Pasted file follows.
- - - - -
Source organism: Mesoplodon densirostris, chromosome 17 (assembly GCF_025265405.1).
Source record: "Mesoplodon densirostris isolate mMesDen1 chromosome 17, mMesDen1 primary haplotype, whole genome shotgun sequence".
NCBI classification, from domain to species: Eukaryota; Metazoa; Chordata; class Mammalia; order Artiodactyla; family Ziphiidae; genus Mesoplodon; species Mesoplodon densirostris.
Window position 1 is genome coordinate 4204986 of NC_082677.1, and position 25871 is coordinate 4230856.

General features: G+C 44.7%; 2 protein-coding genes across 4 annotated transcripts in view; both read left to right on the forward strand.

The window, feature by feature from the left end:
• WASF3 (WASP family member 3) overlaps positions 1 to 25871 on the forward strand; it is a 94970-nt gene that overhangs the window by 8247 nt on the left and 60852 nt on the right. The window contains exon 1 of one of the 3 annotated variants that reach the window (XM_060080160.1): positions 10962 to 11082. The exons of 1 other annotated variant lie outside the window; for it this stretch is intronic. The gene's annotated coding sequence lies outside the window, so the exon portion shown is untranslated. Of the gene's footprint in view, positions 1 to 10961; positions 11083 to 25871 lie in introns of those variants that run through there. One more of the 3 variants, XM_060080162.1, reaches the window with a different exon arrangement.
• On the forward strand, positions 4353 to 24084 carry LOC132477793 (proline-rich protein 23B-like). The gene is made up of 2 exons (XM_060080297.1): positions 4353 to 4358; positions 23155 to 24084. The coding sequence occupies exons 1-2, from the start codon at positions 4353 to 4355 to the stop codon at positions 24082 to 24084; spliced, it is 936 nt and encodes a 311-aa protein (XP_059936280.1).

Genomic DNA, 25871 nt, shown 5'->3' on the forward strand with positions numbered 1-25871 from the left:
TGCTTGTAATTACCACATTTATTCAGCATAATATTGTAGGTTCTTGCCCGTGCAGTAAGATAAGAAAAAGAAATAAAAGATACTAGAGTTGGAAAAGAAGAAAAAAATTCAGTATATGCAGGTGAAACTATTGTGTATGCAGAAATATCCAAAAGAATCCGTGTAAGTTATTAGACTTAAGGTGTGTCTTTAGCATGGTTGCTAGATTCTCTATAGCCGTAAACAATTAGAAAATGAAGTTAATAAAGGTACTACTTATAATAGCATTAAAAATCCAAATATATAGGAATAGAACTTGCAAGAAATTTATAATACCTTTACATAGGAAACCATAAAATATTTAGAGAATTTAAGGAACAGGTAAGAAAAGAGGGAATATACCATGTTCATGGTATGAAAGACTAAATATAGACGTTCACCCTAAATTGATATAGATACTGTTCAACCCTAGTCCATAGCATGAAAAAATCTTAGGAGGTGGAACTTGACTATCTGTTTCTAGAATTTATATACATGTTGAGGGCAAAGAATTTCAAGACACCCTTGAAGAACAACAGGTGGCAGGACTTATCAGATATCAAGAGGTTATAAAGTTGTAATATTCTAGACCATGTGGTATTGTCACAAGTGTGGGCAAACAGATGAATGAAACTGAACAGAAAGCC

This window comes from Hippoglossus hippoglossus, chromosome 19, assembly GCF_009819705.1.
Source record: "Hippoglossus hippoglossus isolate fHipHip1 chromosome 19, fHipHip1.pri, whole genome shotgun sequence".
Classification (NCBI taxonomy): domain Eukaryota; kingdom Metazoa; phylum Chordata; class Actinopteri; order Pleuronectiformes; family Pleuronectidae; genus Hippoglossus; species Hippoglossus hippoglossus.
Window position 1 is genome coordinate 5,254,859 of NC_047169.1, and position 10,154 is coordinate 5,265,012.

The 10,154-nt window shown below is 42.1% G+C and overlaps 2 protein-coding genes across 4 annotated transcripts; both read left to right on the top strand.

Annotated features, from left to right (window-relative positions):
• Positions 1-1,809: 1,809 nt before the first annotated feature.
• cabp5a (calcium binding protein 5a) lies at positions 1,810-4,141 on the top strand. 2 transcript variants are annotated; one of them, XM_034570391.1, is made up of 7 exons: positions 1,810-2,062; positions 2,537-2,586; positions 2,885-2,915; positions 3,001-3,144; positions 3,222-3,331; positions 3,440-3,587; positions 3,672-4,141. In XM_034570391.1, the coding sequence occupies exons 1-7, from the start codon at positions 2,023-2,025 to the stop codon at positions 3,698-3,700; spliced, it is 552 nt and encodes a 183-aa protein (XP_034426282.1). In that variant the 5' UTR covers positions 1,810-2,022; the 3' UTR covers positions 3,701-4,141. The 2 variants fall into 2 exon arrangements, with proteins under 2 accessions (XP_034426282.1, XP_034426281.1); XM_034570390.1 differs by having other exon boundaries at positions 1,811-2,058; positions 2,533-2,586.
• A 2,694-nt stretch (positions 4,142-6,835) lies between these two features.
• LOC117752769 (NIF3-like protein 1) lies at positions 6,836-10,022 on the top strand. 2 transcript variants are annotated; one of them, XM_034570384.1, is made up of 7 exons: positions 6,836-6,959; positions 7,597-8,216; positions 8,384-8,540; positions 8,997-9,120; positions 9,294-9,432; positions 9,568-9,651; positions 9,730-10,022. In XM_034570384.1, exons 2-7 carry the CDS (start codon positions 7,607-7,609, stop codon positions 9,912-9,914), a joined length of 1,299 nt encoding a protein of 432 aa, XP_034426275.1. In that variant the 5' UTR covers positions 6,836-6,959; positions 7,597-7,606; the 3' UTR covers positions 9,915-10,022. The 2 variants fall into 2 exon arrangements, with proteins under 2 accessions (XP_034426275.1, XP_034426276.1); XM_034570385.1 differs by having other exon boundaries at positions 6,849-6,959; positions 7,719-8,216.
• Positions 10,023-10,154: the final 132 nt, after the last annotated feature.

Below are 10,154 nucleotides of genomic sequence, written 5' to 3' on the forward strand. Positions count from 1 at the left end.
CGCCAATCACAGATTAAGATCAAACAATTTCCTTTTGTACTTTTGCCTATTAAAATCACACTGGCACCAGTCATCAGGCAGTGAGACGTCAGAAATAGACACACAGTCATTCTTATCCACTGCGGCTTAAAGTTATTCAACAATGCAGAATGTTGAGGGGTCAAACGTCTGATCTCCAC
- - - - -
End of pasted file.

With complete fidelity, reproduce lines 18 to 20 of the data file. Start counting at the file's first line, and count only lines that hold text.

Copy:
• cabp5a (calcium binding protein 5a) lies at positions 1,810-4,141 on the top strand. 2 transcript variants are annotated; one of them, XM_034570391.1, is made up of 7 exons: positions 1,810-2,062; positions 2,537-2,586; positions 2,885-2,915; positions 3,001-3,144; positions 3,222-3,331; positions 3,440-3,587; positions 3,672-4,141. In XM_034570391.1, the coding sequence occupies exons 1-7, from the start codon at positions 2,023-2,025 to the stop codon at positions 3,698-3,700; spliced, it is 552 nt and encodes a 183-aa protein (XP_034426282.1). In that variant the 5' UTR covers positions 1,810-2,022; the 3' UTR covers positions 3,701-4,141. The 2 variants fall into 2 exon arrangements, with proteins under 2 accessions (XP_034426282.1, XP_034426281.1); XM_034570390.1 differs by having other exon boundaries at positions 1,811-2,058; positions 2,533-2,586.
• A 2,694-nt stretch (positions 4,142-6,835) lies between these two features.
• LOC117752769 (NIF3-like protein 1) lies at positions 6,836-10,022 on the top strand. 2 transcript variants are annotated; one of them, XM_034570384.1, is made up of 7 exons: positions 6,836-6,959; positions 7,597-8,216; positions 8,384-8,540; positions 8,997-9,120; positions 9,294-9,432; positions 9,568-9,651; positions 9,730-10,022. In XM_034570384.1, exons 2-7 carry the CDS (start codon positions 7,607-7,609, stop codon positions 9,912-9,914), a joined length of 1,299 nt encoding a protein of 432 aa, XP_034426275.1. In that variant the 5' UTR covers positions 6,836-6,959; positions 7,597-7,606; the 3' UTR covers positions 9,915-10,022. The 2 variants fall into 2 exon arrangements, with proteins under 2 accessions (XP_034426275.1, XP_034426276.1); XM_034570385.1 differs by having other exon boundaries at positions 6,849-6,959; positions 7,719-8,216.